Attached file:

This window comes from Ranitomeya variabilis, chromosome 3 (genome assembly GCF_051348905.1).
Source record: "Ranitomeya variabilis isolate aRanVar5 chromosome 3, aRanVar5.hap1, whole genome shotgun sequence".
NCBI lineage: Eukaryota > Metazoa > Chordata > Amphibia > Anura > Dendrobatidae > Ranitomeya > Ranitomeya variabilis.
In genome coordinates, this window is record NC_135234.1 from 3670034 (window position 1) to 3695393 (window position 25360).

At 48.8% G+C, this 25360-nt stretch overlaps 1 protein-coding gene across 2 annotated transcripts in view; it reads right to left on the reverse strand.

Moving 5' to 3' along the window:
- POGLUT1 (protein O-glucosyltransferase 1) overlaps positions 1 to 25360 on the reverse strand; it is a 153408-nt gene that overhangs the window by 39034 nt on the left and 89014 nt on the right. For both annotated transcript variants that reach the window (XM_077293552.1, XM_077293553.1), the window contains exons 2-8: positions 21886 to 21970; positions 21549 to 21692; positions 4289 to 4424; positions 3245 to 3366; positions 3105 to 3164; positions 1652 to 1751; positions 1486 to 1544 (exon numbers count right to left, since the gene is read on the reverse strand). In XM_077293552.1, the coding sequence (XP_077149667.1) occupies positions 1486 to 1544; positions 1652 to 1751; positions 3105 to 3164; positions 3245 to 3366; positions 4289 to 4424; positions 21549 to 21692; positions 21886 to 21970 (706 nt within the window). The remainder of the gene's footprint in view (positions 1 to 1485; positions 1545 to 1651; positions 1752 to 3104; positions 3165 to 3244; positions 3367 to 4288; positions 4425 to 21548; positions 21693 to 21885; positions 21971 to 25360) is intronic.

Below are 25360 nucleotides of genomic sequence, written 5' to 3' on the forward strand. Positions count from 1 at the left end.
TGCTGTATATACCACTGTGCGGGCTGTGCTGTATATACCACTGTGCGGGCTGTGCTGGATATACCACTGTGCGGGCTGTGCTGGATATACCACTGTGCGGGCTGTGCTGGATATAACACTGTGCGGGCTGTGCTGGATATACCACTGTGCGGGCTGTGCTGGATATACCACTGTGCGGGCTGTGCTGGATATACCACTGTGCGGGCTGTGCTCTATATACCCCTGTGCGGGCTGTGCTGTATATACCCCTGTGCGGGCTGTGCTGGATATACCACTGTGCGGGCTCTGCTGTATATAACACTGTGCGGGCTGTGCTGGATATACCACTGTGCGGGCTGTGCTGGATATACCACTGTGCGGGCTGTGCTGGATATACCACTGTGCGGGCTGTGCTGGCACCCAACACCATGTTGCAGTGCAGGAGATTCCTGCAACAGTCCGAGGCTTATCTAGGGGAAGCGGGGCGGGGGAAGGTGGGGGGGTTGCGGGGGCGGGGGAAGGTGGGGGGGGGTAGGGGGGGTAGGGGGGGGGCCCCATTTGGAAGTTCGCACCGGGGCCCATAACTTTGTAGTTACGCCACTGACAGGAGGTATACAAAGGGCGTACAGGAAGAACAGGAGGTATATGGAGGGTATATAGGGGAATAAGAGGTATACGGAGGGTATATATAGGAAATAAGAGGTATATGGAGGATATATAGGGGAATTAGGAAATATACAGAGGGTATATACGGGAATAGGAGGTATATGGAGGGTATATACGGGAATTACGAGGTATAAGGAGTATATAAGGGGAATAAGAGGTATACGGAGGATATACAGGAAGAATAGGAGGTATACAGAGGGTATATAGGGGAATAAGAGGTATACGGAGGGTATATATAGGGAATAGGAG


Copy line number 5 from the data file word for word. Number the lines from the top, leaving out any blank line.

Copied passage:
At 48.8% G+C, this 25360-nt stretch overlaps 1 protein-coding gene across 2 annotated transcripts in view; it reads right to left on the reverse strand.